Antibiotic Sensitivity Pattern of Pathogenic Bacterial Isolates From Diseased Clarias gariepinus From Selected Ibadan And Ikorodu Farms


 Aquaculture, Fish disease, Bacteria, Antibiotics resistance, Antimicrobial susceptibility.

How to Cite

Nkechi C. Okere, A. Olubusola Odeniyi, & K. Olanike Adeyemo. (2014). Antibiotic Sensitivity Pattern of Pathogenic Bacterial Isolates From Diseased Clarias gariepinus From Selected Ibadan And Ikorodu Farms. Journal of Basic & Applied Sciences, 10, 439–448.


This study was carried out to isolate, characterise and identify bacteria from diseased Clarias gariepinusand also assess the occurrence of resistance to antimicrobial in isolated bacteria. Samples of diseased African Catfish were collected for a period of six weeks from consenting farms in Ibadan and Ikorodu in Nigeria and examined for clinical signs of disease. Pond water samples along with organs such as gills, skin, intestine, kidney and lungs from these fish were analyzed microbiologically using differential and selective media. Bacteria enumeration, identification and biochemical characterization were carried out and the physiochemical parameters of the water samples determined. All isolates were subjected to antibiotic sensitivity test using the standard Kirby-Bauer disc diffusion method. The total bacterial load for the organs ranged between 3.0 x 104 (lungs sample) and 6.0 x 107cfu/g (gill sample). The gills had the highest average total bacterial count, while lungs had the least. Morphologically unique bacterial isolates obtained included Salmonella (14 isolates), Pseudomonas (4 isolates), Aeromonas (2 isolates), Edwardsiella (3 isolates) and Shigella (3 isolates). These isolates displayed antibiotic resistance profile to the following: Ceftazidime (38%), Cefuroxime (77%), Gentamicin (37%), Cefixime (73%), Ofloxacin (23%), Augmentin (66%), Nitrofurantoin (58%) and Ciprofloxacin (15%). Two Salmonella isolates had multi-drug resistance pattern. This study showed that indiscriminate use of unlicensed or unapproved antibiotics for aquaculture portends significant hazards to public health therefore disease prevention is preferable through good culture and health management to ensure optimum yields and wholesome products.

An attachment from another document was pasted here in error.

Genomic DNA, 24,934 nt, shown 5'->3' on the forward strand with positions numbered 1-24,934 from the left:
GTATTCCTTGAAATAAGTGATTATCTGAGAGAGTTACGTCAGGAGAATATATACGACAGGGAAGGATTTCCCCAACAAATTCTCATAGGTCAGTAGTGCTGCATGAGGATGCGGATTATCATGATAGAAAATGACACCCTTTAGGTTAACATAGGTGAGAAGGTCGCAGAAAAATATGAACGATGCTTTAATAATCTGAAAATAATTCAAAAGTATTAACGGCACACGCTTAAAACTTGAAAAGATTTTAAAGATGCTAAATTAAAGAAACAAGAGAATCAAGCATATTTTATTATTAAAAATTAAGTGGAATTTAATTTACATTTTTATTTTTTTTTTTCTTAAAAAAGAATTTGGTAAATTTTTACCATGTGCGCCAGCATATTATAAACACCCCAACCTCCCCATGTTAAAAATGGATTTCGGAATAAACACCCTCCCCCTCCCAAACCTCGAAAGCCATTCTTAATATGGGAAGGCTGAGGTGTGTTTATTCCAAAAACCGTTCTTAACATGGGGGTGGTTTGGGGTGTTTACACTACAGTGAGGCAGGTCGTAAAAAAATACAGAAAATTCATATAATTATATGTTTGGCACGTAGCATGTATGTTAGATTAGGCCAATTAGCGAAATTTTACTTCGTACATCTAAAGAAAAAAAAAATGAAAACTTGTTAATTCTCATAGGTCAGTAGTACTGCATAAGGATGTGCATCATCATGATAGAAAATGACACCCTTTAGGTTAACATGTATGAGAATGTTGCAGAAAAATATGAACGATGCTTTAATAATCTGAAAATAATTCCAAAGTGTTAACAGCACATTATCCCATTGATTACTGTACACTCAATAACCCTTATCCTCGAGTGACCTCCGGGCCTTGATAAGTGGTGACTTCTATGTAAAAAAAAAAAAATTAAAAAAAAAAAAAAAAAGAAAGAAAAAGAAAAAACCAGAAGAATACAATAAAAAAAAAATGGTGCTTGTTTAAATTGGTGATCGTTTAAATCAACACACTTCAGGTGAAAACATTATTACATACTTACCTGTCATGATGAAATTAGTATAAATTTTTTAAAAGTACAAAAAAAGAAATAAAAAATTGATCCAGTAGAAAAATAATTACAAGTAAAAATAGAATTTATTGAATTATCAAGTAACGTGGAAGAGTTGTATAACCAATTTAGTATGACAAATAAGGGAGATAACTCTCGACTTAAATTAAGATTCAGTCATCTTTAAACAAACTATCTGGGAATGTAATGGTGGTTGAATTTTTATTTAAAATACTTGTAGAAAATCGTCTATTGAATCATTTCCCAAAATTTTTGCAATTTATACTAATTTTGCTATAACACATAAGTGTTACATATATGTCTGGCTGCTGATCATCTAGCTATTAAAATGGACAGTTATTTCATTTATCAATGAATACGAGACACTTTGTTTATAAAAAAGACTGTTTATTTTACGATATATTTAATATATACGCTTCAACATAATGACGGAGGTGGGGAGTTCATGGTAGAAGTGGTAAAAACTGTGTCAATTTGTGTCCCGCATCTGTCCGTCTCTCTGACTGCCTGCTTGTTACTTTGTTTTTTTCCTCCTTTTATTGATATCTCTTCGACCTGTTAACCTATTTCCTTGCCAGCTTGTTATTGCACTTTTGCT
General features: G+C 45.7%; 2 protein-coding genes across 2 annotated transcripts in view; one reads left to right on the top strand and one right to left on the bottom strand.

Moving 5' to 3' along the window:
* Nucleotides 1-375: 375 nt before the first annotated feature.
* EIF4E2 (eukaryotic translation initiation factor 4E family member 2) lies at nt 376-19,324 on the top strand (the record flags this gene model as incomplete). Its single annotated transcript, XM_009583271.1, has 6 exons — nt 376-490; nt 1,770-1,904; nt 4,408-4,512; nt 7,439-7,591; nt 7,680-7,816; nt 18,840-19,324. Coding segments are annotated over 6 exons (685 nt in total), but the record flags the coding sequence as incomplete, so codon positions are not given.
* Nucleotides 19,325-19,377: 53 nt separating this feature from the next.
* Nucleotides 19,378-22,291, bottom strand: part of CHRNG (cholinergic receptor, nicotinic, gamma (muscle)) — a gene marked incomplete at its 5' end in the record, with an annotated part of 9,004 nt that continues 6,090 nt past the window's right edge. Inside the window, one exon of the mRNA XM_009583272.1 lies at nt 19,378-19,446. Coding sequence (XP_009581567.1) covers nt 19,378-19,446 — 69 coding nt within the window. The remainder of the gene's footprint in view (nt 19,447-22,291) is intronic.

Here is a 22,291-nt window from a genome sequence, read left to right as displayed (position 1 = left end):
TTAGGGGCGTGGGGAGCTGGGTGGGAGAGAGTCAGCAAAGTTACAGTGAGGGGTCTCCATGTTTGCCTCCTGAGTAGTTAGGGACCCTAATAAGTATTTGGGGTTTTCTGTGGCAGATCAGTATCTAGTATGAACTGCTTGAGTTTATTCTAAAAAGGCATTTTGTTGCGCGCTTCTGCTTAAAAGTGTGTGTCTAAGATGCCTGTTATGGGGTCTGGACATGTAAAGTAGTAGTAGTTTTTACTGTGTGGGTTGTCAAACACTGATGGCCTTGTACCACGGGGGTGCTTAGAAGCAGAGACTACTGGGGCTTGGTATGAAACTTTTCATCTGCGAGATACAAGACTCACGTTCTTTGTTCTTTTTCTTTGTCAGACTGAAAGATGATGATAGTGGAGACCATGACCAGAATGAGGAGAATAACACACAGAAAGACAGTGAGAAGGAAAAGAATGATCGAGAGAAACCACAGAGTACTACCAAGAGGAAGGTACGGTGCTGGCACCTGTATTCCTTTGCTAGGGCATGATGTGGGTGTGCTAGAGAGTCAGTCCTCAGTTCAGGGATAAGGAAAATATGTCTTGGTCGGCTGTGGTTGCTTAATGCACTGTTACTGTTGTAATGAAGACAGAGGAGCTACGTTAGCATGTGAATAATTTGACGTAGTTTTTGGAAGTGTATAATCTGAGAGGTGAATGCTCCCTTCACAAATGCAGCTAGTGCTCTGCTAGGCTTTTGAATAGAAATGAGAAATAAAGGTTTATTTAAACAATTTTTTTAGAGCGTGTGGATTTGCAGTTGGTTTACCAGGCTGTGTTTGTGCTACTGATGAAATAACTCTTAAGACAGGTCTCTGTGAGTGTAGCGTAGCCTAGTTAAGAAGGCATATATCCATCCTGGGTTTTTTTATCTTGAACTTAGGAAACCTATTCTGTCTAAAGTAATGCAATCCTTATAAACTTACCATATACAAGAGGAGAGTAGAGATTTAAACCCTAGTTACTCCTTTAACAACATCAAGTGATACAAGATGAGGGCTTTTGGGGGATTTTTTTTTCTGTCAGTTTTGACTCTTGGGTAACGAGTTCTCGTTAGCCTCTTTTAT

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Copyright (c) 2014 Nkechi C. Okere, A. Olubusola Odeniyi, K. Olanike Adeyemo